The key to being an over-achieving logistics manager is to have the best possible group of people working for you. Getting those people requires an ability to first identify top talent, then train them efficiently, and ultimately develop them into efficient logistics personnel.
For many logistics managers, the hiring process begins at the intern level. “When you bring in an intern, they learn about your company and industry while working on a short-term project such as laying out a pick/pack operation,” comments Bernard Hale, principle with Hale Logistics Consulting. “Also, they're cheap.”
June Youngs, senior vice president of logistics with toy manufacturer Hasbro Inc., agrees. Her annual budget always includes an intern. She finds excellent candidates through college professors at schools throughout New England.
Nick LaHowchic, executive vice president with apparel company Limited Brands and president and CEO of Limited Distribution Services (LDS), takes a slightly different approach. Limited Brands is a supporting member of logistics forums at schools with outstanding logistics programs. This tie keeps LaHowchic in touch with the latest research while letting him get to know potential employees.
“We tap into these students both as interns and for permanent jobs,” LaHowchic remarks. “It's a good way to learn about the students as they learn about us. As a supporting member, we provide logistics problems for them to solve.” Limited's recruiting teams include former forum participants so students can discuss the program with people who have actually gone through it.
Whether hiring interns or trainees, Hale stresses the importance of being honest about the good and bad of your industry. “Tell them if they will be expected to always work a swing shift. Let them know if they must work long hours and holidays. These issues affect personal life, morale and productivity, so try to keep that burden from always falling on new people. Good employees need to have balanced lives. If you don't accommodate that, you will lose them.”
Turning new hires into good employees requires considerable investment. Each industry must train for its specific logistics issues. For example, pharmaceutical companies have to deal with controlled substance regulatory compliance. Failure to comply can shut down a company.
Regardless of the industry, Hale suggests the following general training needs:
Evaluate a new hire's strengths and weaknesses, then offer training as needed in presentation skills and strategic versus tactical planning. “You may even have to train people to think in terms of the big picture,” notes Hale.
“When it comes to operations jobs such as picking and put-away or inventory control, companies that are striving to be world class always want to do better. That means training constantly,” he adds.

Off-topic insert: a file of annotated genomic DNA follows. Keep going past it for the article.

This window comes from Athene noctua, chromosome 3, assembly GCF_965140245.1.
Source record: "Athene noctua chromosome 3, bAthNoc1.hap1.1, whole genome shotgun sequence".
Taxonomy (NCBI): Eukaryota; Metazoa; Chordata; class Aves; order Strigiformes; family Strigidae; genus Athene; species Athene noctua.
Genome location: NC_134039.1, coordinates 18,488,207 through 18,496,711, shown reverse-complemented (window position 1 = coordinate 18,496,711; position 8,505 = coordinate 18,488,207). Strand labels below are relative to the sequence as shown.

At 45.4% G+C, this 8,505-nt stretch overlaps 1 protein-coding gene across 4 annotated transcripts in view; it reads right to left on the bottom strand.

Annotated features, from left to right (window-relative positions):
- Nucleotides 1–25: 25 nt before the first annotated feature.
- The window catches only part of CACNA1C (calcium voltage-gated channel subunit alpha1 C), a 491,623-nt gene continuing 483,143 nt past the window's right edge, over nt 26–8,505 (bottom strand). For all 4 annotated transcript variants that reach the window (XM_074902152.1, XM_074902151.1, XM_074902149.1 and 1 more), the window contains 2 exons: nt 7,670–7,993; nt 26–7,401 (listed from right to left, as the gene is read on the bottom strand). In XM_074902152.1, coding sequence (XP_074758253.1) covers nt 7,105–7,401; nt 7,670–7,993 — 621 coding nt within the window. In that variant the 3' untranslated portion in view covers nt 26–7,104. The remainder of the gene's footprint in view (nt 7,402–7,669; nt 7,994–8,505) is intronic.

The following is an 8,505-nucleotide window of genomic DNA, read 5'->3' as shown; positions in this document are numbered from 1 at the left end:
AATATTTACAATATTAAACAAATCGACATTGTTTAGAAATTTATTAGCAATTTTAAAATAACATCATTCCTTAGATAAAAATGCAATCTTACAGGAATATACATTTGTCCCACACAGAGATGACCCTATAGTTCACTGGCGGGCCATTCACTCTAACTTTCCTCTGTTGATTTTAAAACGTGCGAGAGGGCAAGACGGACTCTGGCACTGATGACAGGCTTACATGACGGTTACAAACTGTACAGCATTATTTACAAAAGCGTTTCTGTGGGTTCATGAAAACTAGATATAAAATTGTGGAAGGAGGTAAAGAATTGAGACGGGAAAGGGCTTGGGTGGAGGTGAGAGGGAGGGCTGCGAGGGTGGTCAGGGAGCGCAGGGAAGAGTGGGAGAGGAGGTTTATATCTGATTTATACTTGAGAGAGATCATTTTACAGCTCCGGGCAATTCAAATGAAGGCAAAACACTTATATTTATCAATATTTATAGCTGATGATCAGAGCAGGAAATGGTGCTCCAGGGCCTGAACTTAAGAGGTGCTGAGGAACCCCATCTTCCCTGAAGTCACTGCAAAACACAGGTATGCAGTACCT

To get more bang for your training dollar, Hale suggests, “If you send people to formal training programs, give them an assignment. Ask them to come back with three things the company could do better. It forces them to focus.”
Focusing on basics and teamwork makes sense at Limited Brands. New hires with undergraduate degrees start in the retailer's distribution operation where they pick up supervisory skills as managers.
“Just out of school, they lack skills to work in teams and manage teams,” says LaHowchic. “So we take them through distribution operations management. They learn and grow in those positions. Then they move into a production or operations planning role. They learn the processes within a large company.”
Another large company, Saint Gobain Containers, a manufacturer of glass containers for the food and beverage industry, recognized a need to build its technical and leadership bench strength. Its container division has introduced a formal development program for high potential manufacturing and engineering talent, administered by the human resources department in collaboration with functional vice presidents. In fact, a cross-functional team of managers handles recruiting and selection.
“Once hired, program members enter our two-year Management Leadership Development Program (MLDP),” says Susan O'Keefe, vice president, strategic business optimization with Saint-Gobain. “They are rotated through developmental areas which expose them to the entire glass manufacturing process in six-month blocks, moving through various facilities.”
At each location, the plant manager mentors the program member along with a second corporate-level mentor, O'Keefe notes. Trainees also learn from a specific contact from the hourly employee segment of the plant population.
“The MLDP is a formal process for identifying and developing future business leaders, with measures and periodic reviews so program members know what's expected of them,” she explains. “After they complete three or four assignments, they are placed into the organization in a full-time position in operations, in a supply chain discipline, or on a project in a manufacturing plant or at corporate headquarters. Their development is then monitored for an additional 1-2 years. We expect these individuals to lead our future teams.”
Hasbro's formal corporate program in supply chain brings new hires in contact with senior people in all core areas. “During their first three months, along with corporate training, they gain an understanding of core areas,” notes June Youngs. “Once the required training is completed, we tailor additional training to the role the employee eventually will fill at Hasbro, based on the level of responsibility and functional area.”
“New hires in logistics, for example, who will have people management responsibility might attend a five-day people management curriculum,” explains Kim Janson, Hasbro's vice president of organizational effectiveness. “If they are being groomed for senior level positions, they attend our custom global leadership program, designed in partnership with Dartmouth College Tuck School of Business.”